Let it now be known: It is not steamed crabs or white marble steps or fancy hairdos or the Orioles for which Baltimore should be famous.
It's snowball stands.
As if they were a rite of summer, snowball stands sprout throughout the city as the temperature shoots to a near boil. On street corners, in window sills, on vacant lots, on two rickety tables and a chair, snowball stands are omnipresent.
"This is my third one today," Sandy White, 31, said yesterday as she slurped a snowball at a makeshift stand on Calhoun Street -- a fat, juicy glob of red cherry syrup blotting her yellow shirt. "But it sure is good."
They're good and they're plentiful. During a brief tour of the city, at least a dozen snowball stands were spotted on East North Avenue and its side streets in East Baltimore. Another 15 stands were seen either near or on Park Heights Avenue and Reisterstown Road on the west side, some as near as two blocks from each other.
There's a diet snowball stand and a "works" snowball stand. There's a kosher snowball stand and a halal snowball stand.
Tutti frutti flavor, red lion, Hawaiian, Brazilian, Casper, bubble gum with marshmallow topping.
Anthony Griffin claims to be the only "snowballer" to make his own syrup.
In the kitchen of his brick rowhouse in the 1900 block of N. Chester St. in East Baltimore -- sans fan or air conditioning -- Mr. Griffin spends a good chunk of his day mixing pure-syrup flavoring, sugar and hot water in a bowl.
After mixing the ingredients, he transfers them to a five-gallon jug and shakes vigorously.
"Look at this," he says, holding the container of banana flavored syrup. "This is the best syrup around because it's pure."
Mr. Griffin, 32, has been making snowballs for 20 years, taking over a family business his parents started on the sidewalk in front of their house a couple of decades ago. Snowballs are in his blood, he says.
"But there's so many stands out there now it's pathetic," he says. "I give the customers quality. I don't know about some of them other stands."
There are so many snowball salesmen that the city virtually has given up on enforcing the licensing and health standards.
"There is surely a vast number of them," said Zack Germroth, a spokesman for the housing department. "And most of them are running illegal."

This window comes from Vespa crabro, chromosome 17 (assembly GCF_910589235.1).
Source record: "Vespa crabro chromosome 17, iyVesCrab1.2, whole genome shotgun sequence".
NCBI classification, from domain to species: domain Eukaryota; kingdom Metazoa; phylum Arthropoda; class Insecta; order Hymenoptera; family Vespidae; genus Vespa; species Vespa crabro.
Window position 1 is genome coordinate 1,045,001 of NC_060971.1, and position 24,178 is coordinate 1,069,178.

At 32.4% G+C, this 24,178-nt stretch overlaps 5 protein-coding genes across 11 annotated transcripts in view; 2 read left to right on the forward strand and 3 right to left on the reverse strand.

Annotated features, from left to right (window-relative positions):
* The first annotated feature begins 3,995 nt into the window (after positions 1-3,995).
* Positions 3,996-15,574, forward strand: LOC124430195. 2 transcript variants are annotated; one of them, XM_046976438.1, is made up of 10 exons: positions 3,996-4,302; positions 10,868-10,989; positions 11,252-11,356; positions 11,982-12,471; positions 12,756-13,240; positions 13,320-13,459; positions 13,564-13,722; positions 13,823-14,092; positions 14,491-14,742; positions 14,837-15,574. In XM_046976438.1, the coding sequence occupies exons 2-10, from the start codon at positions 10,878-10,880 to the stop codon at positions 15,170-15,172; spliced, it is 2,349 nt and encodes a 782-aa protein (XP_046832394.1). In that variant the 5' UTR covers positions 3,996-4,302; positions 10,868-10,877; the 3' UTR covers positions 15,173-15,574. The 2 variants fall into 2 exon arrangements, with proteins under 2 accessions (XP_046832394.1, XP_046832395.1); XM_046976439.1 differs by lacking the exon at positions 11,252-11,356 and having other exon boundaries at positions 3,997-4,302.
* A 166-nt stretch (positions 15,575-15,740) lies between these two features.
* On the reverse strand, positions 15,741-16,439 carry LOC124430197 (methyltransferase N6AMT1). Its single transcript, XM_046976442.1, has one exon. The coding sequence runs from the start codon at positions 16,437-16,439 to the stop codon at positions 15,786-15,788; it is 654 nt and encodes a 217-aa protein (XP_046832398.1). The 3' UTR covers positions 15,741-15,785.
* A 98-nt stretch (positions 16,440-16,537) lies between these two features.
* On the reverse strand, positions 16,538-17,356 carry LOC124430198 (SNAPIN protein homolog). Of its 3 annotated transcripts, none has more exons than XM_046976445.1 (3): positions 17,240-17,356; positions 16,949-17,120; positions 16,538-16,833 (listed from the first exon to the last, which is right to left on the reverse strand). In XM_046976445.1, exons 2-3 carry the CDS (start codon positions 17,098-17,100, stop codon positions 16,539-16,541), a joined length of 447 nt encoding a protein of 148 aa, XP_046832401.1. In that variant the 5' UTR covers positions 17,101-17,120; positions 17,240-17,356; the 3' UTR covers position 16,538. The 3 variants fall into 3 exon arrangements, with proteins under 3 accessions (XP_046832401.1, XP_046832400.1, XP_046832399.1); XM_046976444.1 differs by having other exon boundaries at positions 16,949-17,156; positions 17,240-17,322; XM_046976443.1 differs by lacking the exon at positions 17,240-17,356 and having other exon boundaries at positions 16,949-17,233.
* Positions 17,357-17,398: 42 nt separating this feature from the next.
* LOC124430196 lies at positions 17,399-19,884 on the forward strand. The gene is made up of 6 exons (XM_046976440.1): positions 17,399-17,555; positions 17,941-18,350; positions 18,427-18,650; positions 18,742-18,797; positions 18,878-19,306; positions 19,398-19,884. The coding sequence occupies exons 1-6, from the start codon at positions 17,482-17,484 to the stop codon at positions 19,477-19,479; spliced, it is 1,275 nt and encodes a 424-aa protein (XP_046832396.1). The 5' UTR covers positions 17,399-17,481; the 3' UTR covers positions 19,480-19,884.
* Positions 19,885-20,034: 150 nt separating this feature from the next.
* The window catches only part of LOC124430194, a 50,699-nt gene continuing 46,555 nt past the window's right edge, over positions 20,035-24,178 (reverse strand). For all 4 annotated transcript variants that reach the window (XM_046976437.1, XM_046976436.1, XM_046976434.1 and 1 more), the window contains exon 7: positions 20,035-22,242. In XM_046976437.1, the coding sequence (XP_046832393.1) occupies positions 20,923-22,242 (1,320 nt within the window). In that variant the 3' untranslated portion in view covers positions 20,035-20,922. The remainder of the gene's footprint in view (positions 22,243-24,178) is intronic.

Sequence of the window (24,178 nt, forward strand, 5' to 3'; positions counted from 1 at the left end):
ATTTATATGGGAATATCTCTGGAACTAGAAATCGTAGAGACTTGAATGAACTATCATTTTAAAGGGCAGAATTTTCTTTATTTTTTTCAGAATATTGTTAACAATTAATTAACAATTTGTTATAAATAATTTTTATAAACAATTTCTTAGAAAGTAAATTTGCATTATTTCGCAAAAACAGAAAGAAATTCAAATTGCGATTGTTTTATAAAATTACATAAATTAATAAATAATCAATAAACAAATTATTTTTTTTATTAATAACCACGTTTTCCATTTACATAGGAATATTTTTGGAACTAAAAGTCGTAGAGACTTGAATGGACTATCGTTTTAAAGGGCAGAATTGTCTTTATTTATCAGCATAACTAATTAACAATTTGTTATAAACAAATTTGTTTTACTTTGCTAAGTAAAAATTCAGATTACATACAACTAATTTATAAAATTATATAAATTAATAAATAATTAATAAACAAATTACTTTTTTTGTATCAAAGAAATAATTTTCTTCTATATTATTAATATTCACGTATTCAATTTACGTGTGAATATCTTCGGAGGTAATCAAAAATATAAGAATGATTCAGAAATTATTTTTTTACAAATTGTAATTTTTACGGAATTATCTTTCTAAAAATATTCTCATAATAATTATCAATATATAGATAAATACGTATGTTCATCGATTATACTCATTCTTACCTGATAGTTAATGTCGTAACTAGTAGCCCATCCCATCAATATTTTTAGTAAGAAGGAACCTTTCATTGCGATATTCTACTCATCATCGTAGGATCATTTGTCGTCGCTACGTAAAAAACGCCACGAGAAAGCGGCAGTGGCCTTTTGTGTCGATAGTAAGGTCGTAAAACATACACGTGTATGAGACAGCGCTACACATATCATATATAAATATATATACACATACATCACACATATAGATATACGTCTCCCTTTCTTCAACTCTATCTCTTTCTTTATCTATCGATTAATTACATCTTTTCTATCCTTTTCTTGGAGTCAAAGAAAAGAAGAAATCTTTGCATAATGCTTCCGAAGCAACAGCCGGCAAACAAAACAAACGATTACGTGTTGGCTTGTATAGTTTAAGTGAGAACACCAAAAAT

Getting the various permits costs about $400. Because so few get the required licenses, city officials say it is impossible to track their number.
And Mr. Germroth said city officials seldom close a snowball stand unless they receive complaints that the stand is a neighborhood nuisance, blocks traffic or endangers customers by attracting bees.
"It's really complaint driven. We don't really do regular inspections," he said. "There's so many."
In northwest Baltimore, Israel Elgamil believes he's cornered a segment of the snowball-buying populace with his kosher snowball stand.
"The syrup has the rabbinical signature to show that everything is kosher," Mr. Elgamil, 21, said as he stood next to his stand in the 6800 block of Reisterstown Road. "A lot of people want to make sure of that."
He said he's the only kosher snowball dealer in the city, and next year he hopes to increase his number of stands. "The only thing we'll have to worry about is bees," Mr. Elgamil said. "Just keep the bees away and we'll do fine."
One of the first lessons a snowball entrepreneur learns is this: When bees gather, customers leave. Just ask Cheryl Sample-Bey.
For the past four years, Ms. Sample-Bey has operated a snowball stand outside her home in the 1000 block of N. Carey St. Last summer, bees made a nest in the bricks behind the stand. She noticed it and plugged the hole with a straw.
"A woman came along, saw the straw and pulled it out. Out came all of these bees and she started dancing around as if the Holy Ghost had gotten into her," Ms. Sample-Bey said. "Everybody just ran -- me, the customers, everybody."